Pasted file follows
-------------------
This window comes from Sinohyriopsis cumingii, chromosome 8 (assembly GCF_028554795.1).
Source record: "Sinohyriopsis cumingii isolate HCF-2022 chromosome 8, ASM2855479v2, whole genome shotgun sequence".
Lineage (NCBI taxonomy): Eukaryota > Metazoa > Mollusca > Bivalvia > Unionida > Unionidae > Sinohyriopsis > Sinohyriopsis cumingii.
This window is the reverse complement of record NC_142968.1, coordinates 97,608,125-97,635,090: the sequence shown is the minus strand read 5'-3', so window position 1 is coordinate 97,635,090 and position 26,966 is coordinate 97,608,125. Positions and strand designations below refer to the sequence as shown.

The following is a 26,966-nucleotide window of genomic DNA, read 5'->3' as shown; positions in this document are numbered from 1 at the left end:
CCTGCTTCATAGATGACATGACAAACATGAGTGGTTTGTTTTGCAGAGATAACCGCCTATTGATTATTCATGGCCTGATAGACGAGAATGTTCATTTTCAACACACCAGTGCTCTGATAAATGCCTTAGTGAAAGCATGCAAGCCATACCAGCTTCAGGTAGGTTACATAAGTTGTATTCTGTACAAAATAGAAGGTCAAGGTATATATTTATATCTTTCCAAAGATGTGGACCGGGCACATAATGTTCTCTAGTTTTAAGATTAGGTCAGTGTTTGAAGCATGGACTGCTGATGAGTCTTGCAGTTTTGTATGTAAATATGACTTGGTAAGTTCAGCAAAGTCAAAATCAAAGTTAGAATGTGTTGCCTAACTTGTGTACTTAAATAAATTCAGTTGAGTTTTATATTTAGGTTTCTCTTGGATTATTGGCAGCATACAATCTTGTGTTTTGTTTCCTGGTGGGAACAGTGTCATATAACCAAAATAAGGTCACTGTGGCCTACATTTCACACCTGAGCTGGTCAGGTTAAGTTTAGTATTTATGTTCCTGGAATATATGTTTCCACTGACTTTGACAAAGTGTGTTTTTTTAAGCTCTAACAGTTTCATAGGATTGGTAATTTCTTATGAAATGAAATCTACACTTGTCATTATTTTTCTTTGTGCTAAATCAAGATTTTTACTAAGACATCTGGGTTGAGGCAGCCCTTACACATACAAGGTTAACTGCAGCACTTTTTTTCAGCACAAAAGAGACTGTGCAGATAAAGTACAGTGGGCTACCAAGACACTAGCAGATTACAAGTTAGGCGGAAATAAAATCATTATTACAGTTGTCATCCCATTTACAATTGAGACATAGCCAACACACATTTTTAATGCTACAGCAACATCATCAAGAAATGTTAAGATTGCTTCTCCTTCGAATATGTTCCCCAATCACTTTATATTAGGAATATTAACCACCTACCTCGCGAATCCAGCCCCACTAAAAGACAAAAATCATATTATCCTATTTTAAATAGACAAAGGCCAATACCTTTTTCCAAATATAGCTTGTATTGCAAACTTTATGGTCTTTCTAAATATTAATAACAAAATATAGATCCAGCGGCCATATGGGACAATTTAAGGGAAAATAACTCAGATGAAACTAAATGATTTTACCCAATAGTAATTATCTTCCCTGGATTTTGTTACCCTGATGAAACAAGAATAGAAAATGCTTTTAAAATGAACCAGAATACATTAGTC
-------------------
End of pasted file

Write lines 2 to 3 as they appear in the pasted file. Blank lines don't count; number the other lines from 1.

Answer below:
Source record: "Sinohyriopsis cumingii isolate HCF-2022 chromosome 8, ASM2855479v2, whole genome shotgun sequence".
Lineage (NCBI taxonomy): Eukaryota > Metazoa > Mollusca > Bivalvia > Unionida > Unionidae > Sinohyriopsis > Sinohyriopsis cumingii.